Geologic Map of Missouri, 1990, Missouri Department of Natural Resources, Division of Geology and Land Survey (now Geological
Survey and Resource Assessment Division).
Ordovician Period (505 to 441 million year old rocks)
Ordovician age rocks are well represented in Missouri. They are largely carbonates and thin shales, along with three distinctive sandstone layers: the Gunter at the base of the column, the attractive red and white Roubidoux, used as a building stone, and the St. Peter glass sand. More caves are found in Ordovician aged rocks than any other, with Cambrian and Mississippian aged rocks running a close second.
Unlike the Cambrian, Ordovician rocks in Missouri show frequent breaks in deposition. These erosional surfaces indicate that the Ordovician seas were shallower and less constant than those previously. Thickness of some layers vary greatly at different locations; this also shows much environmental variation even over such a small region as Missouri. Four series, (Canadian, Whiterockian, Mohawkian and Cincinnatian) each separated by erosional unconformities exist in the Missouri Ordovician, capped with a large gap between the Ordovician and overlying Mississippian rocks.
In the Ordovician, Missouri had moved slightly north of the paleoequator, but was still well within the tropical zone. The base Gunter sandstone varies over the region from tens of feet thick to barely recognizable as a sandy layer in the dolomite. No substantial break in deposition occurred between the Cambrian and the Ordovician.The Gasconade dolomite is one of the most massive (and cavernous) units in the sequence, with caves often forming in the youngest Gasconade, near its contact with the Robidoux formation--usually the aforementioned sandstone. The Gasconade contains stromatolitic chert layers, which often well-preserves gastropod fossils. Subsequent dolomites are thinly bedded, more fossiliferous, and often contain more clay, for a "muddier" or more micritic texture. These rocks of the lower Ordovician were deposited as the Sauk transgression slowly moved out, leaving the land dry after depositing the Cotter and Powell dolomites.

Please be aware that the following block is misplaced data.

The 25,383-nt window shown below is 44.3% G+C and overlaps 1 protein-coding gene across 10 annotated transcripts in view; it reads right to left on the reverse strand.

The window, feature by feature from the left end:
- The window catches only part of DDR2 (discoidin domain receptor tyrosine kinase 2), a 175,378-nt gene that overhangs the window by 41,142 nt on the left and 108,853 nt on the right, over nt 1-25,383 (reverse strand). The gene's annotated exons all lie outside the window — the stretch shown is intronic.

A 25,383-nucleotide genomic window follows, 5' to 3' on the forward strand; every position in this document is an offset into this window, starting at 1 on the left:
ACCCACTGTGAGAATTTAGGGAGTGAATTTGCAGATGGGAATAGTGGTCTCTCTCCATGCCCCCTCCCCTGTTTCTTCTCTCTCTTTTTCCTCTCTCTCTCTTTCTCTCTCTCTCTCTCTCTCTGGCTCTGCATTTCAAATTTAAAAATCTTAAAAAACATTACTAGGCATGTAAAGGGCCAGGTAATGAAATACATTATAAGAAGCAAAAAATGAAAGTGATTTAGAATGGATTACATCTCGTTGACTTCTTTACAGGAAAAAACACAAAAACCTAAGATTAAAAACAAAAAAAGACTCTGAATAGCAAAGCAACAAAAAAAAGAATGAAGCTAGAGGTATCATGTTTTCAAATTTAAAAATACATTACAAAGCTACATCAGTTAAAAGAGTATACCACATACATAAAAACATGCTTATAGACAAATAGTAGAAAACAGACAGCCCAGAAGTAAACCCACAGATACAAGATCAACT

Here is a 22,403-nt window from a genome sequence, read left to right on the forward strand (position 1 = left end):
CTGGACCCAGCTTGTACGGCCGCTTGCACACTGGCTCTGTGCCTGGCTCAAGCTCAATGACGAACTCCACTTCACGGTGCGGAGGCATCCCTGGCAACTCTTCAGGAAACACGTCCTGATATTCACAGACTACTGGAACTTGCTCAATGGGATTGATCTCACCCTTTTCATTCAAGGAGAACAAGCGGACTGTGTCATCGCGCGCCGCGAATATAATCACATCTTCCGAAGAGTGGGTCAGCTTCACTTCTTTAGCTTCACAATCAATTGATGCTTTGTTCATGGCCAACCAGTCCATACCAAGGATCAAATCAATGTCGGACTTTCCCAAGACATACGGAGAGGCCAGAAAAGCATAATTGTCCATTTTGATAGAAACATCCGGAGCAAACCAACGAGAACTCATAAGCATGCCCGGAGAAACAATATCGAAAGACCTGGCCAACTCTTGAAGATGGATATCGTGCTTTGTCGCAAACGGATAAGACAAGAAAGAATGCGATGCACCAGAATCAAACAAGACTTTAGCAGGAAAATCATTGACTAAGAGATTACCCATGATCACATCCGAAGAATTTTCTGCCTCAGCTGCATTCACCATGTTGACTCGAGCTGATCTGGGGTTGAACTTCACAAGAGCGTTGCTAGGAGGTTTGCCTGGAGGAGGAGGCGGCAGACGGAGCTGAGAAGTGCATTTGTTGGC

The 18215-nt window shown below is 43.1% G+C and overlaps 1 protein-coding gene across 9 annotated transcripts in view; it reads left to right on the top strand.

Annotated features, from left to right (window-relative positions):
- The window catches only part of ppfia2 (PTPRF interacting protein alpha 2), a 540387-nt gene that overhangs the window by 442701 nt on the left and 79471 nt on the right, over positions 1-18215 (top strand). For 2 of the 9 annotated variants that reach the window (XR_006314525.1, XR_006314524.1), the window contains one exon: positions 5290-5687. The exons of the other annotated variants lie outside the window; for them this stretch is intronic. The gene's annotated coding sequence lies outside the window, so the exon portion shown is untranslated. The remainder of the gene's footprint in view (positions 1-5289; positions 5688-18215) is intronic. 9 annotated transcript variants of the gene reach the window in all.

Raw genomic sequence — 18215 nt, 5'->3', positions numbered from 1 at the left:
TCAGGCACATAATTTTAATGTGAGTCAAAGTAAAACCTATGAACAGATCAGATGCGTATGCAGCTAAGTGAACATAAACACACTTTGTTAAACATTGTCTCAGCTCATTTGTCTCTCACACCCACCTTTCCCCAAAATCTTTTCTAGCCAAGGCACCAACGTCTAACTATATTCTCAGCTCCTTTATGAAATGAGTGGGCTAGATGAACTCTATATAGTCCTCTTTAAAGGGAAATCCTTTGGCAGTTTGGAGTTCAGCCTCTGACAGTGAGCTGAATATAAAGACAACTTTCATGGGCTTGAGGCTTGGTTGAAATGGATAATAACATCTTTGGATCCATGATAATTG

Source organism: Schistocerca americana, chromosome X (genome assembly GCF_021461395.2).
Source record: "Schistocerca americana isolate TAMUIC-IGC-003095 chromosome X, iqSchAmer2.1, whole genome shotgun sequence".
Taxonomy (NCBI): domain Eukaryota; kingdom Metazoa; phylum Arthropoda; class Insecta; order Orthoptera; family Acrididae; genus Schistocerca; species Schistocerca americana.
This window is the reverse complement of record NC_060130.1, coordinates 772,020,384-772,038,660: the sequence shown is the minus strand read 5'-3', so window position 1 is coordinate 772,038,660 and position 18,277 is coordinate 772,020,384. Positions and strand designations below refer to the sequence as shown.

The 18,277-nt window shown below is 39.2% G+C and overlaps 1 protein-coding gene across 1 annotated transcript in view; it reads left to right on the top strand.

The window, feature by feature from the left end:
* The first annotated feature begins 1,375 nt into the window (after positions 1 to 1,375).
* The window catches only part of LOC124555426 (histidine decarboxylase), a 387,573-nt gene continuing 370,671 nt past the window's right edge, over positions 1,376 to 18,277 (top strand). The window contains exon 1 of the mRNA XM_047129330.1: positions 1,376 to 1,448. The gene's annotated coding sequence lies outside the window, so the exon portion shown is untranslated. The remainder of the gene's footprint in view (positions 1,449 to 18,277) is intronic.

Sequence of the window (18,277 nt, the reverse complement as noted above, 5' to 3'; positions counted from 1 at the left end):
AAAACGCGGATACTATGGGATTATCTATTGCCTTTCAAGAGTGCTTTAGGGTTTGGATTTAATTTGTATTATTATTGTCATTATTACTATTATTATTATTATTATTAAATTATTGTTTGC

After a period in which exposed carbonates began to erode, the Tippecanoe transgression began in the middle Ordovician. The St. Peter sandstone, a very white, friable (it crumbles in your hands), and 98% pure quartz sand is the first Tippecanoe deposit. It forms great cliffs along the eastern side of the state, and has been mined for over 100 years for glass and refractory brick. This rock layer is known as the Crystal Escarpment; excellent exposures are near the towns of Crystal City and Pacific. This "ultra-mature" beach sand marks the second inundation of the Ordovician; immediately above it is the St. Joachim dolomite, whose distinctive yellow "cotton rock" is considered by some to be a primary evaporative dolomite.
In the middle Orodvician, minor uplift of the Ozark Dome (southern Missouri) occurred. Orodvician shales are supposed to have been derived from as far away as modern Pennsylvania.
Another layer higher in the column worth noting is the Kimmswick Formation. This crystalline limestone contains a 6 inch to one foot thick bentonite band. Bentonite is a swelling clay derived from decomposed volcanic ash. This bentonite layer can be traced through the Midwest, and is thought to be related to the beginning of the Taconic Orogeny--the mountain building episode on the eastern North American coast caused by Africa grinding into the continent, and raising the Appalachian Mountains for the first time about 450 million years ago. The Kimmswick is also noted as fine building stone.
The late Ordovician in Missouri is represented by a few shales and limestones. The shales are ones which probably formed in shallow environments as the great Ordovician sea retreated, due to the mountain building to the east, and climatic cooling of the globe, which locked seawater up in Gondwana glaciation at the South Pole.
Ordovician fossils in Missouri are similar to those of the Cambrian, with brachiopods and gastropods dominating, corals becoming more diverse and common, bryozoans and graptolites appearing, trilobites declining and a few interesting additions, such as receptaculids, a green algae colony which resembles nothing so much as the seed head of a European sunflower. Even though the first land plants appeared in the Ordovician, most, if not all of Missouri was underwater at that time, so we have little remains from them.
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